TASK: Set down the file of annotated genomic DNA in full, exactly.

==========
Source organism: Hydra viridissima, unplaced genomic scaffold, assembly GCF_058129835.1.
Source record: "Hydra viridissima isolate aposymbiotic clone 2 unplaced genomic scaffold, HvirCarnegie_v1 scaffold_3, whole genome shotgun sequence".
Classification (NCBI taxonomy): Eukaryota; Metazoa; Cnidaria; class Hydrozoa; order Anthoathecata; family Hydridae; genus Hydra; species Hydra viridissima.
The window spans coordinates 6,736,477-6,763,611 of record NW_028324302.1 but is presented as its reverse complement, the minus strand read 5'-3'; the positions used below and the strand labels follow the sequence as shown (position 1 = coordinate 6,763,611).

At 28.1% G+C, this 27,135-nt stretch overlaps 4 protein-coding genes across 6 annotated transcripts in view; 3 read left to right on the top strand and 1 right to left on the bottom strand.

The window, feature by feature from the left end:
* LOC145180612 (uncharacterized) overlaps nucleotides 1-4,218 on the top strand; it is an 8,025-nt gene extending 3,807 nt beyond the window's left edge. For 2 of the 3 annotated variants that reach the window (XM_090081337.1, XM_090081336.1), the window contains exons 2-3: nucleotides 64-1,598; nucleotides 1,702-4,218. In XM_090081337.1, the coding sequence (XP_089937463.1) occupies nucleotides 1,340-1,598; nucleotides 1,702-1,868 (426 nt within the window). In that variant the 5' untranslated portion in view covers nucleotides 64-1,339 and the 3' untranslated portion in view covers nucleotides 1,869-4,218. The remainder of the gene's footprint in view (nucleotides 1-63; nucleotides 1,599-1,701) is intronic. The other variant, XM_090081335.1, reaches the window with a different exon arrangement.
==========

Source organism: Hydra viridissima, unplaced genomic scaffold, assembly GCF_058129835.1.
Source record: "Hydra viridissima isolate aposymbiotic clone 2 unplaced genomic scaffold, HvirCarnegie_v1 scaffold_3, whole genome shotgun sequence".
Classification (NCBI taxonomy): Eukaryota; Metazoa; Cnidaria; class Hydrozoa; order Anthoathecata; family Hydridae; genus Hydra; species Hydra viridissima.
The window spans coordinates 6,736,477-6,763,611 of record NW_028324302.1 but is presented as its reverse complement, the minus strand read 5'-3'; the positions used below and the strand labels follow the sequence as shown (position 1 = coordinate 6,763,611).

At 28.1% G+C, this 27,135-nt stretch overlaps 4 protein-coding genes across 6 annotated transcripts in view; 3 read left to right on the top strand and 1 right to left on the bottom strand.

The window, feature by feature from the left end:
* LOC145180612 (uncharacterized) overlaps nucleotides 1-4,218 on the top strand; it is an 8,025-nt gene extending 3,807 nt beyond the window's left edge. For 2 of the 3 annotated variants that reach the window (XM_090081337.1, XM_090081336.1), the window contains exons 2-3: nucleotides 64-1,598; nucleotides 1,702-4,218. In XM_090081337.1, the coding sequence (XP_089937463.1) occupies nucleotides 1,340-1,598; nucleotides 1,702-1,868 (426 nt within the window). In that variant the 5' untranslated portion in view covers nucleotides 64-1,339 and the 3' untranslated portion in view covers nucleotides 1,869-4,218. The remainder of the gene's footprint in view (nucleotides 1-63; nucleotides 1,599-1,701) is intronic. The other variant, XM_090081335.1, reaches the window with a different exon arrangement.